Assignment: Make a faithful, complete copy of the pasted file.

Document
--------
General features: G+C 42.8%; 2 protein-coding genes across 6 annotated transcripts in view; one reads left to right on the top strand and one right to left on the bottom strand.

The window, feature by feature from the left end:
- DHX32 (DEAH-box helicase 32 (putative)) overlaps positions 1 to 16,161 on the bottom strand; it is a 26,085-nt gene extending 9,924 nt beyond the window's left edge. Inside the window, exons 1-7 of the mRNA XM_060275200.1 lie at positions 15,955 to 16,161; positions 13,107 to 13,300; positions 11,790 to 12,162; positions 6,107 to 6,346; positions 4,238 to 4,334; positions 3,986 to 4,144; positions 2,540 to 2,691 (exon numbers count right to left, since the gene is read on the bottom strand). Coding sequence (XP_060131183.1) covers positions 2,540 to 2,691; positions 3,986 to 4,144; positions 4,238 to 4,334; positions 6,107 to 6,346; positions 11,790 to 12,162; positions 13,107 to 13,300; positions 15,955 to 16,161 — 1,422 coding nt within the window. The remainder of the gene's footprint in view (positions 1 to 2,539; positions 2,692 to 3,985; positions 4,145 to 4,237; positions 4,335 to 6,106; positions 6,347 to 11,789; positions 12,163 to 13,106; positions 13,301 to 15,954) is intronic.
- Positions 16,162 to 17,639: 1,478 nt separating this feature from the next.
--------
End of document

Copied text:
General features: G+C 42.8%; 2 protein-coding genes across 6 annotated transcripts in view; one reads left to right on the top strand and one right to left on the bottom strand.

The window, feature by feature from the left end:
- DHX32 (DEAH-box helicase 32 (putative)) overlaps positions 1 to 16,161 on the bottom strand; it is a 26,085-nt gene extending 9,924 nt beyond the window's left edge. Inside the window, exons 1-7 of the mRNA XM_060275200.1 lie at positions 15,955 to 16,161; positions 13,107 to 13,300; positions 11,790 to 12,162; positions 6,107 to 6,346; positions 4,238 to 4,334; positions 3,986 to 4,144; positions 2,540 to 2,691 (exon numbers count right to left, since the gene is read on the bottom strand). Coding sequence (XP_060131183.1) covers positions 2,540 to 2,691; positions 3,986 to 4,144; positions 4,238 to 4,334; positions 6,107 to 6,346; positions 11,790 to 12,162; positions 13,107 to 13,300; positions 15,955 to 16,161 — 1,422 coding nt within the window. The remainder of the gene's footprint in view (positions 1 to 2,539; positions 2,692 to 3,985; positions 4,145 to 4,237; positions 4,335 to 6,106; positions 6,347 to 11,789; positions 12,163 to 13,106; positions 13,301 to 15,954) is intronic.
- Positions 16,162 to 17,639: 1,478 nt separating this feature from the next.